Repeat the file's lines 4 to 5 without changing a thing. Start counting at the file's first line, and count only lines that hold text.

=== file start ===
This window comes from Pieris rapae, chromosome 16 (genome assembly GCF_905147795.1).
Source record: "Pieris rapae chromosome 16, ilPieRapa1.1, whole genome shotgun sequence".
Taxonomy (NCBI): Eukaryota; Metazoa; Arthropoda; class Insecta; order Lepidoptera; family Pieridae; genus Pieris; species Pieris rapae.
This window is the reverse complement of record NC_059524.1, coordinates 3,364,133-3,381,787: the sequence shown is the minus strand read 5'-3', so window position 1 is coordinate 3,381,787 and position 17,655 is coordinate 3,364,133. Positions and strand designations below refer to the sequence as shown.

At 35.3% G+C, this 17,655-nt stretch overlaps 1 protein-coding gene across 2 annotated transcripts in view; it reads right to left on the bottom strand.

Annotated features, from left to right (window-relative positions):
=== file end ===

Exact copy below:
This window is the reverse complement of record NC_059524.1, coordinates 3,364,133-3,381,787: the sequence shown is the minus strand read 5'-3', so window position 1 is coordinate 3,381,787 and position 17,655 is coordinate 3,364,133. Positions and strand designations below refer to the sequence as shown.

At 35.3% G+C, this 17,655-nt stretch overlaps 1 protein-coding gene across 2 annotated transcripts in view; it reads right to left on the bottom strand.